Paradoxes and contradictions: Second chances in the NFL (By Carlos Copérnico)

by Carlos Copérnico (Grá

It is already known to everyone that the NFL has a long history of extensive scandals involving players in murder, suicide and robbery, such as O.J. Simpson, Aaron Hernández, Jovan Belcher and others. Some players manage to get a chance to come back and others simply were denied that. These are the players who have received a second chance and those who have waited for it to come.

Former 49ers QB, Colin Kaepernick, Ex MPD Officer, Derek Chauvin

Michael Vick: In 2007, he was sentenced to 2 years in prison for organizing dogfights at his house. Although the Atlanta Falcons were no longer interested, Vick was able to continue his career in the NFL playing for the Philadelphia Eagles in 2009.

Adrian Peterson

The famous Washington Redskins running back was indicted in 2014 for mistreating his son, he was banned for life from the NFL, but later the sanction was revoked by the Texas State Attorney’s Office.

Ray Rice

The Ravens running back who was indicted by his fiancee for hitting her in an elevator in 2014. Rice was released by the team, and was suspended indefinitely by the league. Rice appealed the suspension, claiming he was suspended twice for the same offense, which is a violation of league rules. In November 2014 he won the appeal to be reinstated in the NFL, however the reinstatement never happened and in 2018 Ray Rice announced his retirement.

Antonio Brown

One of the most controversial cases last year was the one involving former steelers WR Antonio Brown, considered a highly talented troublemaker. He was charged with sexual harassment and inappropriate behavior. The first accusation corresponds to Brittany Taylor, a former Brown coach, who filed a civil lawsuit for three episodes of sexual harassment. Days later, there was a second indictment against Brown and he was cut by the New England Patriots, a team in which he only played one game. Today there is talk of a possible return to the league and the rumors are strong; although he must first face a suspension by the Commissioner.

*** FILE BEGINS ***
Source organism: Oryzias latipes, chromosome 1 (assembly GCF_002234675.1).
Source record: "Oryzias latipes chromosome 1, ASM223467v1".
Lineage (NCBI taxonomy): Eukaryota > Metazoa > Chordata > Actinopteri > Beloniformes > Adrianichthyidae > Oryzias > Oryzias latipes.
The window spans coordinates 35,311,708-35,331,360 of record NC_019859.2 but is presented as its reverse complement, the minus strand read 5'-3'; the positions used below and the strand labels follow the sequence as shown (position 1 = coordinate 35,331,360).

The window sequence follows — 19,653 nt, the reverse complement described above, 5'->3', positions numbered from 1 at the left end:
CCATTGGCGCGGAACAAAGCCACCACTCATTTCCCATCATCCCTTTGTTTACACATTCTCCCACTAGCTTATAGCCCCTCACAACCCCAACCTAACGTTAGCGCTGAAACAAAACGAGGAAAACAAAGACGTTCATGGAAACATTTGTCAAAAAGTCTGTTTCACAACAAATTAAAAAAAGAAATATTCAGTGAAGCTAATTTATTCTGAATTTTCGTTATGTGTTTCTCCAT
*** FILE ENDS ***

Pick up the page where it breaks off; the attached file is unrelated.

The last of the cases is that of Quinton Dunbar and DeAndre Baker on charges of assault and armed robbery. According to official accounts, both were in a house in Miramar, Florida, where they played a friendly game of cards. One of the witnesses noted that an argument broke out when they were playing and Baker pointed the gun at the other subjects present.

CB Quinton Dunbar, Seattle Seahawks y CB DeAndre Baker, NY Giants.

The Police Department noted that three men left the premises in different vehicles, taking expensive watches and more than $ 7,000 in cash.

And the million dollar question is: Why haven’t players like Colin Kaepernick and Eric Reid given the chance of a second opportunity?

These two players led a protest in 2016 over police brutality and racial injustice in their country during the flag honors ceremony; remember that in that year there were a series of marches protesting the excessive use of force by police forces in the United States.

It is important to emphasize that they did not generate violence, were not disrespectful, and did not engage in scandals such as those mentioned above. There is no doubt about the commitment and patriotism of these athletes, since they seek to contribute to a better, equitable and egalitarian society on the subject of human rights.

Although a few years later player demands and incendiary controversies emerged from the White House and elsewhere, today in the midst of a pandemic we again have the police arrogance on the streets, the unfortunate death of George Floyd and the angry response of the population after this event in Minneapolis.

Without a logical explanation, on the one hand we have two top-level players without receiving an opportunity to play again because they defended their constitutional rights. And on the other hand, we have three others who could possibly be granted that second chance, despite the fact that they have been involved in deplorable conflicts with the law.

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